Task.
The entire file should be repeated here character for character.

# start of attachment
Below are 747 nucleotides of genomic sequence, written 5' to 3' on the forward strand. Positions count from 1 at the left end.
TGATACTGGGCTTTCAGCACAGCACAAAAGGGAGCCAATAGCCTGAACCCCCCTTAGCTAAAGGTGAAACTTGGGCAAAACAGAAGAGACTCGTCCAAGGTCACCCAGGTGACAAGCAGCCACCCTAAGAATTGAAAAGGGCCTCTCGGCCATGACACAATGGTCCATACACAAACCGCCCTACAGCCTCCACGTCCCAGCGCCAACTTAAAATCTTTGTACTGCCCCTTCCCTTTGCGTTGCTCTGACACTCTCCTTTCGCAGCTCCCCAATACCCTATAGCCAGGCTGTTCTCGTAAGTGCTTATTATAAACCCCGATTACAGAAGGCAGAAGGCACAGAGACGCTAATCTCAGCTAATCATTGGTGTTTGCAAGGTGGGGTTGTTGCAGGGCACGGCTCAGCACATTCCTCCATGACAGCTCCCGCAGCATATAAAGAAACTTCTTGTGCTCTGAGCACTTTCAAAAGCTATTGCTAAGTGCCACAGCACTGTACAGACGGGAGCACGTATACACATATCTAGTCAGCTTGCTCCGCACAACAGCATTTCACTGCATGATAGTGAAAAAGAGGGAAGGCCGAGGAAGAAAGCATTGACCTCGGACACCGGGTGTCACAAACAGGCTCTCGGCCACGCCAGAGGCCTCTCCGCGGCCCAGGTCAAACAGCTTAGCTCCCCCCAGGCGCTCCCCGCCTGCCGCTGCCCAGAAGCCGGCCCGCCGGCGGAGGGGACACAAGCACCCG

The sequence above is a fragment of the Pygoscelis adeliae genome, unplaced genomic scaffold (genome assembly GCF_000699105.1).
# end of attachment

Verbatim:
Below are 747 nucleotides of genomic sequence, written 5' to 3' on the forward strand. Positions count from 1 at the left end.
TGATACTGGGCTTTCAGCACAGCACAAAAGGGAGCCAATAGCCTGAACCCCCCTTAGCTAAAGGTGAAACTTGGGCAAAACAGAAGAGACTCGTCCAAGGTCACCCAGGTGACAAGCAGCCACCCTAAGAATTGAAAAGGGCCTCTCGGCCATGACACAATGGTCCATACACAAACCGCCCTACAGCCTCCACGTCCCAGCGCCAACTTAAAATCTTTGTACTGCCCCTTCCCTTTGCGTTGCTCTGACACTCTCCTTTCGCAGCTCCCCAATACCCTATAGCCAGGCTGTTCTCGTAAGTGCTTATTATAAACCCCGATTACAGAAGGCAGAAGGCACAGAGACGCTAATCTCAGCTAATCATTGGTGTTTGCAAGGTGGGGTTGTTGCAGGGCACGGCTCAGCACATTCCTCCATGACAGCTCCCGCAGCATATAAAGAAACTTCTTGTGCTCTGAGCACTTTCAAAAGCTATTGCTAAGTGCCACAGCACTGTACAGACGGGAGCACGTATACACATATCTAGTCAGCTTGCTCCGCACAACAGCATTTCACTGCATGATAGTGAAAAAGAGGGAAGGCCGAGGAAGAAAGCATTGACCTCGGACACCGGGTGTCACAAACAGGCTCTCGGCCACGCCAGAGGCCTCTCCGCGGCCCAGGTCAAACAGCTTAGCTCCCCCCAGGCGCTCCCCGCCTGCCGCTGCCCAGAAGCCGGCCCGCCGGCGGAGGGGACACAAGCACCCG

The sequence above is a fragment of the Pygoscelis adeliae genome, unplaced genomic scaffold (genome assembly GCF_000699105.1).